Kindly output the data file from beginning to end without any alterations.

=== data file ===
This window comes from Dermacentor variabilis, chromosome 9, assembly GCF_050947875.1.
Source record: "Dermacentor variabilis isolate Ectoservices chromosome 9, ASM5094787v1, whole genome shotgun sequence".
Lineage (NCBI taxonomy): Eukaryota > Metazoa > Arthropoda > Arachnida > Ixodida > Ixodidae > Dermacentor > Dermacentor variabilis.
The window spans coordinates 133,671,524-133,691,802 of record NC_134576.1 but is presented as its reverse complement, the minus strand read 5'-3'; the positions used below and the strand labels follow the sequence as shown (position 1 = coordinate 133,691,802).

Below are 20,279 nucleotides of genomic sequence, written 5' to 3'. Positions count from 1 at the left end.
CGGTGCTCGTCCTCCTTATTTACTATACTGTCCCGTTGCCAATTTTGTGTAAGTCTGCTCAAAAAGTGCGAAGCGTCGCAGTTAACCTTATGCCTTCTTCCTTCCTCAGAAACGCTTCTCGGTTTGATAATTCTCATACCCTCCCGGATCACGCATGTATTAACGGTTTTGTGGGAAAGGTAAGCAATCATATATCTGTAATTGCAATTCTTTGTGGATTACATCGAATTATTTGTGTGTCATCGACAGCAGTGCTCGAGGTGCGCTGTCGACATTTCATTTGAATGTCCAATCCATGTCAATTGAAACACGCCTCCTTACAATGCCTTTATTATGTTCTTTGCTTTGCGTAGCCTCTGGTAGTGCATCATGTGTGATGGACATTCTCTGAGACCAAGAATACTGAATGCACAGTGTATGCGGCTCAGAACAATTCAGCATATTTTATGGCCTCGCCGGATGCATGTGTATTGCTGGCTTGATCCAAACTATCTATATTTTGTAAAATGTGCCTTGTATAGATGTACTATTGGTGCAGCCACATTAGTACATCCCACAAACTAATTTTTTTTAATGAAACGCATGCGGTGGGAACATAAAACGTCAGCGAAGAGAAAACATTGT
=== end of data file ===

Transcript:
This window comes from Dermacentor variabilis, chromosome 9, assembly GCF_050947875.1.
Source record: "Dermacentor variabilis isolate Ectoservices chromosome 9, ASM5094787v1, whole genome shotgun sequence".
Lineage (NCBI taxonomy): Eukaryota > Metazoa > Arthropoda > Arachnida > Ixodida > Ixodidae > Dermacentor > Dermacentor variabilis.
The window spans coordinates 133,671,524-133,691,802 of record NC_134576.1 but is presented as its reverse complement, the minus strand read 5'-3'; the positions used below and the strand labels follow the sequence as shown (position 1 = coordinate 133,691,802).

Below are 20,279 nucleotides of genomic sequence, written 5' to 3'. Positions count from 1 at the left end.
CGGTGCTCGTCCTCCTTATTTACTATACTGTCCCGTTGCCAATTTTGTGTAAGTCTGCTCAAAAAGTGCGAAGCGTCGCAGTTAACCTTATGCCTTCTTCCTTCCTCAGAAACGCTTCTCGGTTTGATAATTCTCATACCCTCCCGGATCACGCATGTATTAACGGTTTTGTGGGAAAGGTAAGCAATCATATATCTGTAATTGCAATTCTTTGTGGATTACATCGAATTATTTGTGTGTCATCGACAGCAGTGCTCGAGGTGCGCTGTCGACATTTCATTTGAATGTCCAATCCATGTCAATTGAAACACGCCTCCTTACAATGCCTTTATTATGTTCTTTGCTTTGCGTAGCCTCTGGTAGTGCATCATGTGTGATGGACATTCTCTGAGACCAAGAATACTGAATGCACAGTGTATGCGGCTCAGAACAATTCAGCATATTTTATGGCCTCGCCGGATGCATGTGTATTGCTGGCTTGATCCAAACTATCTATATTTTGTAAAATGTGCCTTGTATAGATGTACTATTGGTGCAGCCACATTAGTACATCCCACAAACTAATTTTTTTTAATGAAACGCATGCGGTGGGAACATAAAACGTCAGCGAAGAGAAAACATTGT